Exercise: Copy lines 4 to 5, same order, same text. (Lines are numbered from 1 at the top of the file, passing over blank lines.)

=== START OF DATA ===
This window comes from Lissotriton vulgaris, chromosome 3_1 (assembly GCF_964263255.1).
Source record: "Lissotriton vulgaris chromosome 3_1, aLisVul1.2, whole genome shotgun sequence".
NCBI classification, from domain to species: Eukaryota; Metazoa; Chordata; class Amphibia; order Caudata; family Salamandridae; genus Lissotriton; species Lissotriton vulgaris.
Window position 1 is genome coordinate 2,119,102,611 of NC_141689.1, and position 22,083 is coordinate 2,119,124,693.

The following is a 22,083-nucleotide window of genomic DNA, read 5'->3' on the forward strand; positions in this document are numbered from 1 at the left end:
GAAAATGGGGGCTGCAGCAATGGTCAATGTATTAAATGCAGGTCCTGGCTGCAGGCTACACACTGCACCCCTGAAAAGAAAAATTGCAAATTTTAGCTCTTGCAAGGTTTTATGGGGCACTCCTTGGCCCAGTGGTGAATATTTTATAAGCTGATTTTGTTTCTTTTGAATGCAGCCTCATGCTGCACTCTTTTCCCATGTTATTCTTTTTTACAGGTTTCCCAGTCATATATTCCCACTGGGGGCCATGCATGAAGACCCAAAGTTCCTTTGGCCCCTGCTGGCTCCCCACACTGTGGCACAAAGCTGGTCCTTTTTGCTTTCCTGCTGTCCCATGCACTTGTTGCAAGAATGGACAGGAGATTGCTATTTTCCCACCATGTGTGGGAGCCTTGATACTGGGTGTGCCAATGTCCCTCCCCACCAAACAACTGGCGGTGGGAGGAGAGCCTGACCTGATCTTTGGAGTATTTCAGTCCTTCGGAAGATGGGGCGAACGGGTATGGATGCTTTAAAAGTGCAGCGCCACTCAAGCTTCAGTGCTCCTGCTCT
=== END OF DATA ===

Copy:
Window position 1 is genome coordinate 2,119,102,611 of NC_141689.1, and position 22,083 is coordinate 2,119,124,693.

The following is a 22,083-nucleotide window of genomic DNA, read 5'->3' on the forward strand; positions in this document are numbered from 1 at the left end: